At the same time, existing technologies are improving. Lidar scans, for instance, are made using red-light lasers, which don’t work underwater because liquid absorbs red light. But NASA and an Austrian firm are developing a lidar green-light laser that will soon be able to see clearly in shallow water.
As for cost, digital methods are generally cheaper than traditional ones (provided the researchers using them have the right training). Software to stitch together data from diverse sources is usually free. And as drone technology continues to advance—the latest devices have more sensors than ever before—data collection will speed up and aerial photography will become even cheaper and easier.
Still, says Posluschny, traditional methods continue to play an important role. For one thing, it’s still not possible to date objects without digging them up. For another, because older objects are buried deeper than newer ones, it’s harder to create a digital chronology for a site than to use traditional digging methods.
“Excavating gives a different kind of information,” says Posluschny. “Aerial photos, lidar data visualizations, or geophysical surveys usually give information about the shape and the size of [buried] archaeological sites.”
Going forward, a combination of traditional and noninvasive techniques may be the best way to gather data. For instance, remote-sensing information—great for covering large areas and landscapes with minimal work—is now being used to pinpoint the best places to perform minimal, targeted excavations.
The Future of Seeing the Past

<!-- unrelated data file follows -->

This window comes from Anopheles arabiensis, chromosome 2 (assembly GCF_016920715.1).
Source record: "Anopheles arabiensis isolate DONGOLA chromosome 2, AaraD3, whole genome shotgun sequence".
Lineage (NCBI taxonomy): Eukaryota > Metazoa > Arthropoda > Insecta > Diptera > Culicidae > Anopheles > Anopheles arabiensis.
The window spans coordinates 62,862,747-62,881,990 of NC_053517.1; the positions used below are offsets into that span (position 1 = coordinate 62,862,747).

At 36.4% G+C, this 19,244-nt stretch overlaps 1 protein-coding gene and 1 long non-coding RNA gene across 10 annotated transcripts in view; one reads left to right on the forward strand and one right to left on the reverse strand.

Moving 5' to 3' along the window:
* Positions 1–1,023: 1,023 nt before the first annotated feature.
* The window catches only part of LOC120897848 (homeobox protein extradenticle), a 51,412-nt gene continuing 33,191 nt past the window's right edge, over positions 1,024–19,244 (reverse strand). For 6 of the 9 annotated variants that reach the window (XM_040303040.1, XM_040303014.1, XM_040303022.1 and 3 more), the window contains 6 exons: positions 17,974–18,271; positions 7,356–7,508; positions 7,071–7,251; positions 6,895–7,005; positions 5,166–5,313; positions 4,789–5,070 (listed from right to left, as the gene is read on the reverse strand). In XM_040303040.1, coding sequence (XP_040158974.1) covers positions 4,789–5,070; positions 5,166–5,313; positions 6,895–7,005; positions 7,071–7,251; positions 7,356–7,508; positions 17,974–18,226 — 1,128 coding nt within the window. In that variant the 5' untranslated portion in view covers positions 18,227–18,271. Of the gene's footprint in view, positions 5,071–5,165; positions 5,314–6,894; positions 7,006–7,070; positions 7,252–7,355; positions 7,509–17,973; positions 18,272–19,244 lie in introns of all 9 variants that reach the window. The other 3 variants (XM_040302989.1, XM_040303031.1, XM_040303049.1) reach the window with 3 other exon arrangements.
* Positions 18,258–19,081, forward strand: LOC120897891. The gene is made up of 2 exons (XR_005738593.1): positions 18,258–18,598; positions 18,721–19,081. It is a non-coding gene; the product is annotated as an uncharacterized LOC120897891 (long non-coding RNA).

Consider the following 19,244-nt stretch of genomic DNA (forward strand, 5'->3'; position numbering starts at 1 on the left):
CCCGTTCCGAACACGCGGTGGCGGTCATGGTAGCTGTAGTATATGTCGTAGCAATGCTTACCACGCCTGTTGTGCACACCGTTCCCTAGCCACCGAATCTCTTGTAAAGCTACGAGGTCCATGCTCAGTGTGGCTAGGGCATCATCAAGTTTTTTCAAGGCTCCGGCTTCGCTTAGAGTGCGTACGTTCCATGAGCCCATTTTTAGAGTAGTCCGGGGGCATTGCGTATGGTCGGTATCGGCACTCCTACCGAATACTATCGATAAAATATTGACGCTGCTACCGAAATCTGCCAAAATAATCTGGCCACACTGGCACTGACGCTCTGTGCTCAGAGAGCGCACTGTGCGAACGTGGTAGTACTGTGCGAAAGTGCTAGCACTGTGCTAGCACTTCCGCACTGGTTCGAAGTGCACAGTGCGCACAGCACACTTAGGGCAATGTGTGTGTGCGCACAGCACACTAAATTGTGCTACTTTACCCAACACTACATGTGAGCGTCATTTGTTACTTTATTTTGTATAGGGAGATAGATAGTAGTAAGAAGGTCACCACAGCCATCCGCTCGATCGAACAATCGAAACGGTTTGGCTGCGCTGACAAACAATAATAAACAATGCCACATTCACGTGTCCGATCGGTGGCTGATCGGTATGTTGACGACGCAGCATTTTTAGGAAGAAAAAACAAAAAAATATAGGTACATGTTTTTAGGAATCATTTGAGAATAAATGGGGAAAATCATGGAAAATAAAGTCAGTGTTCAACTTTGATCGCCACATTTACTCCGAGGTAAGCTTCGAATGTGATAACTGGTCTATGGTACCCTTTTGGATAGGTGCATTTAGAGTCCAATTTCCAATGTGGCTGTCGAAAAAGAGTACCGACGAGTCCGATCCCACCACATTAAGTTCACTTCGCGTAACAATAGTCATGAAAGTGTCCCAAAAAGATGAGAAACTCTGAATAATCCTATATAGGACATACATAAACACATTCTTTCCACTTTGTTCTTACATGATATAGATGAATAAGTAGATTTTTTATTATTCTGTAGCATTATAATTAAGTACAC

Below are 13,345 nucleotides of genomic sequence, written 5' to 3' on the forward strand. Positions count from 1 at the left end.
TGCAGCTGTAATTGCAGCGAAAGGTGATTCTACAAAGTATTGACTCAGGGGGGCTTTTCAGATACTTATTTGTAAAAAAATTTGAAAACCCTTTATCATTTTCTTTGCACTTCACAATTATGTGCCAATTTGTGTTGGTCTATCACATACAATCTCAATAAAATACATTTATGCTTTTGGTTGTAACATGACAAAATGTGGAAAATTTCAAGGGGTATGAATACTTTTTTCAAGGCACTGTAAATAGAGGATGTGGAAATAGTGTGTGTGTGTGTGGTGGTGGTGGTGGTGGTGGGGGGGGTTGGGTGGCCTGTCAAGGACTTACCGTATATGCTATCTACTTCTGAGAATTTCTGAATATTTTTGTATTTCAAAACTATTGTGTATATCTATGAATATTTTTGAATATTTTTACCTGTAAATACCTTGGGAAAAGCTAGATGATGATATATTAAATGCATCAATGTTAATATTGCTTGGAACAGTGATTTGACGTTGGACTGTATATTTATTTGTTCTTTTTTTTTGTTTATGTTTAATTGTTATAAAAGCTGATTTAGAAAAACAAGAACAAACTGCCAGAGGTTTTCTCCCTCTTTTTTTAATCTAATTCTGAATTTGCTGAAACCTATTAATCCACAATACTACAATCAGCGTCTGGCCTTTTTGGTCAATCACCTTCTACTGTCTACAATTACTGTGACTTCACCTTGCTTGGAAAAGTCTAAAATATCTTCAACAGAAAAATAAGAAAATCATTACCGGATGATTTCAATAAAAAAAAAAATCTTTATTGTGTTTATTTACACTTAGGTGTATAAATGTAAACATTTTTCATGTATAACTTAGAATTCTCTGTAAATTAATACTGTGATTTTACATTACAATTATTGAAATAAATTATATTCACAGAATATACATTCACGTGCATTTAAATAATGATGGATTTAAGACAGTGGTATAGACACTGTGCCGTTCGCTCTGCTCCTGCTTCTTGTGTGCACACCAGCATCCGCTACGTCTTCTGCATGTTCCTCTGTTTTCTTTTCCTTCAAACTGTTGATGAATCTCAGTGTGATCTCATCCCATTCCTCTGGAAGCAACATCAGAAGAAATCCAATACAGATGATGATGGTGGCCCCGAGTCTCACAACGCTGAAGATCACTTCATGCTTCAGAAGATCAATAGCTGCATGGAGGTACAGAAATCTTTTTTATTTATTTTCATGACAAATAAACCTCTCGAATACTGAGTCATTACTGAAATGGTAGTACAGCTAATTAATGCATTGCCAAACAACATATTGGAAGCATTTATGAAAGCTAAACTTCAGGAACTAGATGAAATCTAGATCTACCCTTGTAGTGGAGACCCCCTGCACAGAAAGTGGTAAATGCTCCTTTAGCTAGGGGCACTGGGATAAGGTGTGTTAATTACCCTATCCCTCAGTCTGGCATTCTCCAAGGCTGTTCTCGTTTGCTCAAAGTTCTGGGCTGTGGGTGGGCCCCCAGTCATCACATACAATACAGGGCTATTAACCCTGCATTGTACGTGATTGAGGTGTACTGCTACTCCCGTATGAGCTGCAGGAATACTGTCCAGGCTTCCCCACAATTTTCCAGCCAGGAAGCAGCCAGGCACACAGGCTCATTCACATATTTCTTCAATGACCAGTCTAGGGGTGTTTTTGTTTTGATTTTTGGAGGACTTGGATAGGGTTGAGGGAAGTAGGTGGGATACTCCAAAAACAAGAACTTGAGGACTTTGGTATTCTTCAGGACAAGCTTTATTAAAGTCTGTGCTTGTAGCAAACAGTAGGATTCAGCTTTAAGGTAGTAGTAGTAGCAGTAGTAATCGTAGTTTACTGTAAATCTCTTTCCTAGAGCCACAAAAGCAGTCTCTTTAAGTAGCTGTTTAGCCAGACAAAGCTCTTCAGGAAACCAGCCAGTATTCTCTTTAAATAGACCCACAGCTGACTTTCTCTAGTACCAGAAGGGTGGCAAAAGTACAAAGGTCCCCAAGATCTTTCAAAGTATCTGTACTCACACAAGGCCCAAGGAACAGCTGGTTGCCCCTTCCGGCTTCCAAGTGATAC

In some ways, it’s becoming easier than ever to connect people to the past. Smartphones and tablets can already display compelling, three-dimensional explorations in real time.
But for some people, there’s no replacing the real thing.
“Among tourists [looking at a site remotely], you have the impression that they feel robbed [of] the possibility to touch and see monuments,” said Corsi.
In some places, however, that’s not an option. Many cities, especially in Europe, have long histories of building on top of archaeological sites. In those cases, noninvasive research techniques may be the only way to dig into former times.
Cornelius Meyer, a geophysicist and managing director of the geo-prospecting firm Eastern Atlas, based in Berlin, says it’s now possible to see beneath many places—airports, roads, church floors, town squares—that were inaccessible in the past. And, he says, “we still have a lot of unexplored archeological sites” that are primed for a digital discovery.
As noninvasive research methods grow more prevalent, the expense and danger of disturbing ancient sites may itself become a relic of the past.